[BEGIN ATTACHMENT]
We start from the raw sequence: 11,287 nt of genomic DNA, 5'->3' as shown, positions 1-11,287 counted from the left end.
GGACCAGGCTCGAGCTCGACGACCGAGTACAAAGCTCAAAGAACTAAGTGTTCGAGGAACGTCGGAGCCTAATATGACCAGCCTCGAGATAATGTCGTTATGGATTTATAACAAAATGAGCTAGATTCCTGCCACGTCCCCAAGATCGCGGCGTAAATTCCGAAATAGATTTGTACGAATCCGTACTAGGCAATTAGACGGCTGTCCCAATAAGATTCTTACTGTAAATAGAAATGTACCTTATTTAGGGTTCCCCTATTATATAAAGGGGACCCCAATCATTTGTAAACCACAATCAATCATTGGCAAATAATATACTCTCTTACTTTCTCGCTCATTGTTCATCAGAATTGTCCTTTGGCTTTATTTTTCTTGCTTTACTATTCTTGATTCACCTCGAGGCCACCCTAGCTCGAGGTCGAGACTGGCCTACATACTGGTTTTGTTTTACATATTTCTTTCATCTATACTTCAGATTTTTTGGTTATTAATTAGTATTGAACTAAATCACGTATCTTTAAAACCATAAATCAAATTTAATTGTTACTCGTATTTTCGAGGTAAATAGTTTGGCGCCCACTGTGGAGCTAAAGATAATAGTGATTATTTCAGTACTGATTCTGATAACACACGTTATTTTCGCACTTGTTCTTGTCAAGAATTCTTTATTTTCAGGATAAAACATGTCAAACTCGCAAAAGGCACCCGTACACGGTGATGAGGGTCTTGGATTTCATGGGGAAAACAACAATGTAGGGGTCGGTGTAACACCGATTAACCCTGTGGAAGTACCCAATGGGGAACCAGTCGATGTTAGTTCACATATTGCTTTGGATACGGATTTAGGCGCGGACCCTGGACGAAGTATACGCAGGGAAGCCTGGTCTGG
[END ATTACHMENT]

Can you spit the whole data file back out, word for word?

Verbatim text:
We start from the raw sequence: 11,287 nt of genomic DNA, 5'->3' as shown, positions 1-11,287 counted from the left end.
GGACCAGGCTCGAGCTCGACGACCGAGTACAAAGCTCAAAGAACTAAGTGTTCGAGGAACGTCGGAGCCTAATATGACCAGCCTCGAGATAATGTCGTTATGGATTTATAACAAAATGAGCTAGATTCCTGCCACGTCCCCAAGATCGCGGCGTAAATTCCGAAATAGATTTGTACGAATCCGTACTAGGCAATTAGACGGCTGTCCCAATAAGATTCTTACTGTAAATAGAAATGTACCTTATTTAGGGTTCCCCTATTATATAAAGGGGACCCCAATCATTTGTAAACCACAATCAATCATTGGCAAATAATATACTCTCTTACTTTCTCGCTCATTGTTCATCAGAATTGTCCTTTGGCTTTATTTTTCTTGCTTTACTATTCTTGATTCACCTCGAGGCCACCCTAGCTCGAGGTCGAGACTGGCCTACATACTGGTTTTGTTTTACATATTTCTTTCATCTATACTTCAGATTTTTTGGTTATTAATTAGTATTGAACTAAATCACGTATCTTTAAAACCATAAATCAAATTTAATTGTTACTCGTATTTTCGAGGTAAATAGTTTGGCGCCCACTGTGGAGCTAAAGATAATAGTGATTATTTCAGTACTGATTCTGATAACACACGTTATTTTCGCACTTGTTCTTGTCAAGAATTCTTTATTTTCAGGATAAAACATGTCAAACTCGCAAAAGGCACCCGTACACGGTGATGAGGGTCTTGGATTTCATGGGGAAAACAACAATGTAGGGGTCGGTGTAACACCGATTAACCCTGTGGAAGTACCCAATGGGGAACCAGTCGATGTTAGTTCACATATTGCTTTGGATACGGATTTAGGCGCGGACCCTGGACGAAGTATACGCAGGGAAGCCTGGTCTGG